"Spaceless and timeless (as space and time came into being when the universe began)Immaterial (as all matter began to exist when the universe began and/or the cause is, again, spaceless)Uncaused (A being that has always existed and never began to exist does not require a cause. The only way to avoid an infinite loop of “what caused the cause?” is with an uncaused cause that never ‘began’.)Incredibly powerful and quite possibly capable of defying the laws of nature (Many would say that this cause created energy and matter ex-nihilo, which would violate the laws of nature. It would also have quite possibly begun the expansion of the universe, begun the existence/flow of spacetime, created the laws of nature in the first place, etc…)A personal being with free agency (explained below by William Lane Craig here"
"Many would say that this cause created energy and matter ex-nihilo..."
- The resolution is “A Supernatural Deity Probably Doesn’t Exist”
- BoP is shared per the description
- The inverse of this is that “A supernatural deity probably exists”
- If I prove the counterfactual to be sufficiently more likely than the resolution, I will have come closer to meeting my BoP and will have won. That goal post is all I aim to reach.
- Every explanation for anything ever hasn’t required quarks
- Thus this is a strong argument that quarks don’t exist.
- The universe had a cause
- The cause must be timeless and spaceless as time and space began at the moment of creation, it must be personal because the impersonal does not give rise to the personal, etc…
- A personal, timeless, spaceless, incredibly powerful cause adequately describes what would be considered a deity.
- All that begins must have a cause of its beginning
- The universe began and thus has a cause
- The cause is timeless and spaceless
- The cause is immensely powerful
- The cause is immaterial
- State causation
- Event causation
- Agent causation
I am not trying to do this. I am not saying “here is this thing, this is why a deity is how it happened.” I am saying “Here is a thing that has happened, and because of what we can extrapolate from the thing (the effect), here are the traits the cause must have and the things the cause must’ve been capable of.” Pro is presenting a disingenuous portrayal.My argument functions no different from saying “My toast is hot because it was in the toaster, thus we can conclude the toaster has to have energy and has to be capable of a transfer of thermal energy.”
(My opponent also mentions that the cause of the universe may not be supernatural, to which I do want to say that the creation of the laws of nature would clearly be considered supernatural, as those are overwhelmingly often considered to be immutable and unchangeable.)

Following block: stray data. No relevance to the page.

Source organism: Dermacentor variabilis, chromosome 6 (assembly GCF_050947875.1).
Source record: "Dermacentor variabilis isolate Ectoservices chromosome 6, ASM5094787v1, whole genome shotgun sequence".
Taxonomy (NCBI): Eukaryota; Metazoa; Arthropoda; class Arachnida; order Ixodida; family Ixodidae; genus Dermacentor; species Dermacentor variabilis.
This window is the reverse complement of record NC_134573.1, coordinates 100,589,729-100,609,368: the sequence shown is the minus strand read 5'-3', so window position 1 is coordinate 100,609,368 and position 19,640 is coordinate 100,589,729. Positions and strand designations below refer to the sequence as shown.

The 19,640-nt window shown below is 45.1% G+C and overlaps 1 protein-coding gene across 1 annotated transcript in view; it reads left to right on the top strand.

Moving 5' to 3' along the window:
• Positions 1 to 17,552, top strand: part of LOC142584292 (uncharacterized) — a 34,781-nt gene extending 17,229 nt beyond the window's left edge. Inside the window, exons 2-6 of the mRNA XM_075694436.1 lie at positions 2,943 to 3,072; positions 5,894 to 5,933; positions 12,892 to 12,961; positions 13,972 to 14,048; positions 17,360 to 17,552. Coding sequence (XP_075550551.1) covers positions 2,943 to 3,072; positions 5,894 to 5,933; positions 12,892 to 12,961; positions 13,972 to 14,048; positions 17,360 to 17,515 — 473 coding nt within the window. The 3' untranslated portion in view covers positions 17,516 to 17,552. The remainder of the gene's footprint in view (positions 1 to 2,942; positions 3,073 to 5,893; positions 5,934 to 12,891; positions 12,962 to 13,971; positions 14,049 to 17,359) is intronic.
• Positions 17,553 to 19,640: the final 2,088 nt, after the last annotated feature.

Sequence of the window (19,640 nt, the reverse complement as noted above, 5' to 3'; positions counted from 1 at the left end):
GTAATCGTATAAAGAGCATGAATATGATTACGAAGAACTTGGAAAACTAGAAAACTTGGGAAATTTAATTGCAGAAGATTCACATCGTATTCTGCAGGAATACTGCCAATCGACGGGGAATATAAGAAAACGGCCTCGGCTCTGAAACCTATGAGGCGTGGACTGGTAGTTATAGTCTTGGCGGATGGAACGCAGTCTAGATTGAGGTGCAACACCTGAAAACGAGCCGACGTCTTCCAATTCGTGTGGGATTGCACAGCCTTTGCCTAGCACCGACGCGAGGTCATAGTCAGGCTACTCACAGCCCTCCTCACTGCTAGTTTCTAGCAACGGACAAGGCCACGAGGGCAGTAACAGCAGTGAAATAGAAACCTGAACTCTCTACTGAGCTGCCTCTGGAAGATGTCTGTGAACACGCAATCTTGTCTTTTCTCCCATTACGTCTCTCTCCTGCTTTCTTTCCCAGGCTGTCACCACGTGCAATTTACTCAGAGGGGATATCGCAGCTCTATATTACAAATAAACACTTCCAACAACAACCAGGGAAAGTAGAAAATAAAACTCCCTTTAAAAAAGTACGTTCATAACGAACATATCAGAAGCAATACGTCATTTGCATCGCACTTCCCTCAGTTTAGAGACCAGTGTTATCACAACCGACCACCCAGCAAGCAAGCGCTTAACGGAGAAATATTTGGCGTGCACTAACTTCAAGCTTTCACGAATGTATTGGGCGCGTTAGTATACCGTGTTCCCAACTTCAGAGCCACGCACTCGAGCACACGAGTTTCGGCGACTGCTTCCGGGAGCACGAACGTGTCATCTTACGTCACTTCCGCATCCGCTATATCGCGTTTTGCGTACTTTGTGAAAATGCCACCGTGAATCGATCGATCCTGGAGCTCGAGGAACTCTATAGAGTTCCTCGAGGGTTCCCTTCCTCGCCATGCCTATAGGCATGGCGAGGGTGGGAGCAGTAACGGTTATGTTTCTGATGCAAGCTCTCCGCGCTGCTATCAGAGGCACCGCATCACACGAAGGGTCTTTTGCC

Take quarks as an example. From the perspective of the 1950s-1960s when we didn’t have particle accelerators to observe the behaviour that would result in quarks being proposed as an example for said behaviour, let’s apply my opponent’s logic.Every explanation for anything ever hasn’t required quarksThus this is a strong argument that quarks don’t exist.
This at best proves that we don’t yet have the evidence, not that the evidence didn’t exist. It’s the classic “Absence of evidence isn’t evidence of absence”, but the fact of the matter is that this isn’t a situation where there is an absence of evidence to begin with.
No. No it isn’t. Plain and simple. Even were my opponent’s claim valid, which it isn’t, as there are convincing arguments that date back thousands of years to show that a supernatural deity is the cause of the universe, morality, consciousness, time and space, etc…, it still isn’t logical.
The universe had a cause
The cause must be timeless and spaceless as time and space began at the moment of creation, it must be personal because the impersonal does not give rise to the personal, etc…
A personal, timeless, spaceless, incredibly powerful cause adequately describes what would be considered a deity.
Furthermore, we can rule out state causation as it also does not work sans time
Things in possible worlds can have the quality that they are in more than one possible world, our own world, or all possible worlds and our own world. As it is the greatest being imaginable, obviously it should have this quality.It seems almost painfully simple and yet it makes sense nonetheless. The greatest possible being that could exist, does exist, as the quality of existence is superior to nonexistence.